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Evangelization and the Need for the Latin Mass


Franciscan University of Steubenville recently hosted a lecture by Dr. Peter Kwasniewski entitled, “The Old Mass and the New Evangelization: Beyond the Long Winter of Rationalism”. Readers of Liturgy Guy know by now that I am a big fan of Dr. Kwasniewski and consider him to be one of the most interesting writers today focusing on the sacred liturgy. Dr. Kwasniewski has called this lecture “the closest I’ve come to a sort of ‘manifesto’ of the reasons why I believe the traditional Latin Mass — and, indeed, the whole way of life and prayer that goes with it — is the way of the future, the way forward out of our ecclesial crisis.” While the entire talk is worth reading (available at Rorate Caeli), the below excerpt convincingly argues why the new evangelization must be founded upon the recovery of the traditional liturgy.

The Old Mass and the New Evangelization (excerpt)

All this may sound rather speculative, but it has decisive practical consequences for the everyday life and mission of the Church in the modern world. “The way the liturgy is treated determines the fate of the faith and the Church,” said Cardinal Ratzinger. The humanism, rationalism, archaeologism, utilitarianism, modernism, and other -isms on the basis of which the reformers worked in the sixties and seventies have yielded a liturgy inadequate to its own theological essence, unequal to its ascetical-mystical vocation, and estranged from its cultural inheritance. This modern liturgy, in the manner in which it is commonly celebrated and experienced today, reflects and inculcates an anthropocentric view of worship that is spiritually damaging, since it deviates from the evidently theocentric, Christocentric, and hagiocentric worship bequeathed by tradition. This, in turn, will continue to weaken the Church’s internal coherence, mar the external beauty of her face, deplete her doctrinal fidelity, limit the extension and intensity of her holiness, and diminish the efficacy of her missionary efforts…

Conversely, as the traditional liturgical rites and their spirituality are recovered and come to occupy an ever-greater place in the lives of the faithful, to that extent the damage of the past fifty years will be able to be reversed, staunch fortitude can be developed for the coming persecutions, and tremendous energies of evangelization can be nurtured and released.

Bishop Athanasius Schneider has given eloquent expression to the real priorities that face the Church today:

Only on the basis of adoring and glorifying God can the Church adequately proclaim the word of truth, that is, evangelize. … Everything about the liturgy of the Holy Mass must therefore serve to express clearly the reality of Christ’s sacrifice, namely the prayers of adoration, of thanks, of expiation, and of impetration that the eternal High Priest presented to His Father. … How can we call others to convert while, among those doing the calling, no convincing conversion towards God has yet occurred, internally or externally?

Bishop Dominique Rey…puts it well: “I wish to say very clearly that the New Evangelization must be founded on the faithful and fruitful celebration of the sacred liturgy as given to us by the Church in her tradition—Western and Eastern.”

This, brothers and sisters, is good news: God, having loved us first, has given us, in various traditions, optimal ways to make our response to Him in love—a work that we can do, but only through Him, with Him, and in Him. That is the great gift of the sacred liturgy. That is why the rediscovery of the traditional Latin Mass, with all of its special qualities, is vital both for the re-evangelization of Catholics and the sharing of the Gospel with non-believers: it is at the very heart of the good news that we seek to share, it is itself a powerful agent of conversion, and without it, we are in danger of talking about the good news rather than initiating people into it, as a living communion with Christ.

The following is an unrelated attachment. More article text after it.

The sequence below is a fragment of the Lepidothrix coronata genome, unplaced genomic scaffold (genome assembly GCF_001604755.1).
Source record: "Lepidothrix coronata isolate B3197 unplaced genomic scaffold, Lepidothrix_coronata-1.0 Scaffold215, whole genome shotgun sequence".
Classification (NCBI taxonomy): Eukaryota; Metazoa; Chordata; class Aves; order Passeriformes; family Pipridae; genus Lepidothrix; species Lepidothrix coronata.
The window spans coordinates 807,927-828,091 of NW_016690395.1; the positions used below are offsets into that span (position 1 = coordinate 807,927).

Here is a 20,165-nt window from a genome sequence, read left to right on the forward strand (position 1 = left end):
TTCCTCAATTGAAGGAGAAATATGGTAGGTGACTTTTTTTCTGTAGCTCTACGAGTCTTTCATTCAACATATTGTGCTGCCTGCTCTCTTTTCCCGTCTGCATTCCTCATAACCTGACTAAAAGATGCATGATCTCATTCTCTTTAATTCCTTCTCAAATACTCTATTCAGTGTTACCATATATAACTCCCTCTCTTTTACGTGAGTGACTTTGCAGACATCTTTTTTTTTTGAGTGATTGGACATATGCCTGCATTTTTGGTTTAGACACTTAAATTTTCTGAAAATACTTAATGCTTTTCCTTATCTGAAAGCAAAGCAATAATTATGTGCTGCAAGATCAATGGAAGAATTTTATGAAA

Think of it this way: an atheist, out of curiosity, goes to church. What will he find there? Will he be shattered out of complacency by the “shock of the beautiful”? Or a Protestant wonders what the Catholic Mass is all about, and she decides to attend one Sunday. Will she be overwhelmed by her confrontation with the majesty and mystery of Christ in his holy sanctuary, an existential contact with undiluted sacredness? It is sad to have to say that, if our atheist and our Protestant happen to pick a Catholic church at random, they face a great risk of being turned off by the banality or puzzled as to how such a religion can survive its moribundity. Or let us say that we have shared the word of truth with our neighbor; with God’s help, we have rekindled the spark of faith in a fallen-away Catholic, or started a promising exchange with an unbeliever. What is it, ultimately, that we are inviting them to share? Our faith is far more than belief in a book or a set of propositions, far more than a plan of life or a social network. We want them to come fully alive in Jesus Christ, the Word made flesh; we want them to behold the glory of the only-begotten Son of God, full of grace and truth; we want them to experience “the divine, holy, most pure, immortal, heavenly, life-creating, and awesome mysteries of Christ.” Where and how is that going to happen? Do we have something truly wonderful, truly satisfying, to invite them to? Something that can make their hearts burn within them and their minds rise up to heaven, as it does for us? If our liturgy isn’t as it should be, evangelization has no real end in view.

Photo Credit: Steve Skojec


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